Central at that time was a strong, faithful church, trying to follow the pattern of New Testament teaching. It was for many years the outstanding church on the West Coast, if not in the whole western part of the nation. During that time there was an orphan home established in Ontario, California, by Brother Sam Witty. Agitation began to be made for the church to support this institution. I proposed to the Central elders that we put a box in the vestibule of the building for all who wanted to support this home; they could make their contributions this way and it would not involve those members who were opposed to the institution.

This suggestion was followed; and it was really surprising to find out how few were really interested in contributing to the institutions. However, it did accomplish the very thing you have suggested: it kept division and strife over that question out of Central Church. I have been away from there for many years, but am told that the church there has drifted from the teaching given by so many faithful brethren in the past ...

Your brother in Christ, Paul Hutchinson

The very first "local work" ever done by this editor was with the Bardstown Road congregation in Louisville, Kentucky. And how well do we remember the practice of that congregation (and this was in 1930!) in taking TWO collections one Sunday in each month. After the usual Lord's Supper and contribution someone would make a brief announcement to the effect that "One Sunday in each month we pass the collection baskets a second time so that any who may desire to make a contribution to Potter Orphan Home may have opportunity to do so." Quite often, but not always, this announcement was made by Brother Campbell A. Taylor.

Well, that was a long time ago, and we thought at the time that it was a bit strange and unnecessary. Why didn't they just take the money for the orphan home out of the church treasury? But age and experience (and observation of the heartache brought to many of God's churches over this very thing) has brought some understanding and insight. For whatever reason, and by whatever influence, the Bardstown Road Church had adopted a course that could have gone far, far toward heading off trouble and sorrow among the people of God these last twenty years. Suppose ALL the Lord's churches had been following such a course? Surely in hundreds of places were division and alienation have come, peace and love and harmony could have prevailed.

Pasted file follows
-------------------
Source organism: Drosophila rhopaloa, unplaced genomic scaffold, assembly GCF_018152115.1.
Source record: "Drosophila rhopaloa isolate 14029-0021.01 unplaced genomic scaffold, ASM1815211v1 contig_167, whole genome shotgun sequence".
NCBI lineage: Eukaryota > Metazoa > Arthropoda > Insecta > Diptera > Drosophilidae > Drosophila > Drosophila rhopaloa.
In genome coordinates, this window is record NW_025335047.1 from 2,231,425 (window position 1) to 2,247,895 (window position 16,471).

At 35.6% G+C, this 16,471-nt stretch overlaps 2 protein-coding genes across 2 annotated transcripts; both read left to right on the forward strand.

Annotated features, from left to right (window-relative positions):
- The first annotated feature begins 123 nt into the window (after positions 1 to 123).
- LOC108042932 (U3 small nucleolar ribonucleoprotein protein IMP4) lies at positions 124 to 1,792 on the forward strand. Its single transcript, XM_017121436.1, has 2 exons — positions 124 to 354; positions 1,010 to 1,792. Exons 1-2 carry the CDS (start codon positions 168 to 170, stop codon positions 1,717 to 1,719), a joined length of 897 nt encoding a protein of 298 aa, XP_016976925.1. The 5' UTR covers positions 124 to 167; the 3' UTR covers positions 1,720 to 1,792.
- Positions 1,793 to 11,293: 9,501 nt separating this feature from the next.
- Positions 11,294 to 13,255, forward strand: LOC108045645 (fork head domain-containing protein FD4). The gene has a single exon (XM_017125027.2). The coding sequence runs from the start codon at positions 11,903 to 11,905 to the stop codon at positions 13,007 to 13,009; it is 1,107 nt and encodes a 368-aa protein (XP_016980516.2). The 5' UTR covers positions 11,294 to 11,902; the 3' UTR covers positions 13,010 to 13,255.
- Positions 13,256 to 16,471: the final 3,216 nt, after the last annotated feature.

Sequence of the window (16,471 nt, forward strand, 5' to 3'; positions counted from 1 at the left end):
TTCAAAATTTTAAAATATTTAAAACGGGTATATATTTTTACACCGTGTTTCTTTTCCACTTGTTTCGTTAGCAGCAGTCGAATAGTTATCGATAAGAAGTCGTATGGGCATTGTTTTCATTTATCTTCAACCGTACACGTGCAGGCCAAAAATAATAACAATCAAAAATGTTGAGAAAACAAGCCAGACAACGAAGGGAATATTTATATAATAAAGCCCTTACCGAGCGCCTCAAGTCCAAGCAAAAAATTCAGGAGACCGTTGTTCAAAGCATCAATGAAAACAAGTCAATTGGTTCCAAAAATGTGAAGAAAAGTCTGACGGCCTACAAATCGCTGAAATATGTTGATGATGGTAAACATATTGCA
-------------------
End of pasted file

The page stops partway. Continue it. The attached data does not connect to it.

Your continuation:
Is it too late now to do anything about it? For many, perhaps most, churches the answer is yes. But we are not writing to them or for them. We still have hope that there may be many good people who want to keep the congregation where they worship united and working together. IT CAN BE DONE! It can be done in spite of a wide divergence in the thinking and conviction of the members as to the scripturalness of Herald of Truth, church support of colleges, Cows for Korea, recreation camps, and all the rest of these modern troublesome questions. Now that liberalism and infidelity are beginning to make serious inroads among our pro-institutional churches, perhaps brethren are willing to take a calmer and less emotionally charged look at these problems of the past twenty years.

Are there not truly dedicated men even in many of these pro-institutional churches who will lift their voices with ours in a plea for brotherhood and unity? We fervently pray that there may be.

F. Y. T.